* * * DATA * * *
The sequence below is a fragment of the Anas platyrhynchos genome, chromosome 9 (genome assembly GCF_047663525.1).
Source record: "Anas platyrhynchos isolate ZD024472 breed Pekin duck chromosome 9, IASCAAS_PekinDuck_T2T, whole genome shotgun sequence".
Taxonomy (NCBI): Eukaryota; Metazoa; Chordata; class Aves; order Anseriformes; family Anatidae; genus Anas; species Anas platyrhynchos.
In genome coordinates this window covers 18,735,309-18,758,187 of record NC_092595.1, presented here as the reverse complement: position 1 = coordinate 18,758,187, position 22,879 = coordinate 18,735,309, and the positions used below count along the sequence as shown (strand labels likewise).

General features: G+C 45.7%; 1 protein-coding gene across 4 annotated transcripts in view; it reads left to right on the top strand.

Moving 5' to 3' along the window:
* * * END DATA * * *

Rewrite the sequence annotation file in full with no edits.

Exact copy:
The sequence below is a fragment of the Anas platyrhynchos genome, chromosome 9 (genome assembly GCF_047663525.1).
Source record: "Anas platyrhynchos isolate ZD024472 breed Pekin duck chromosome 9, IASCAAS_PekinDuck_T2T, whole genome shotgun sequence".
Taxonomy (NCBI): Eukaryota; Metazoa; Chordata; class Aves; order Anseriformes; family Anatidae; genus Anas; species Anas platyrhynchos.
In genome coordinates this window covers 18,735,309-18,758,187 of record NC_092595.1, presented here as the reverse complement: position 1 = coordinate 18,758,187, position 22,879 = coordinate 18,735,309, and the positions used below count along the sequence as shown (strand labels likewise).

General features: G+C 45.7%; 1 protein-coding gene across 4 annotated transcripts in view; it reads left to right on the top strand.

Moving 5' to 3' along the window: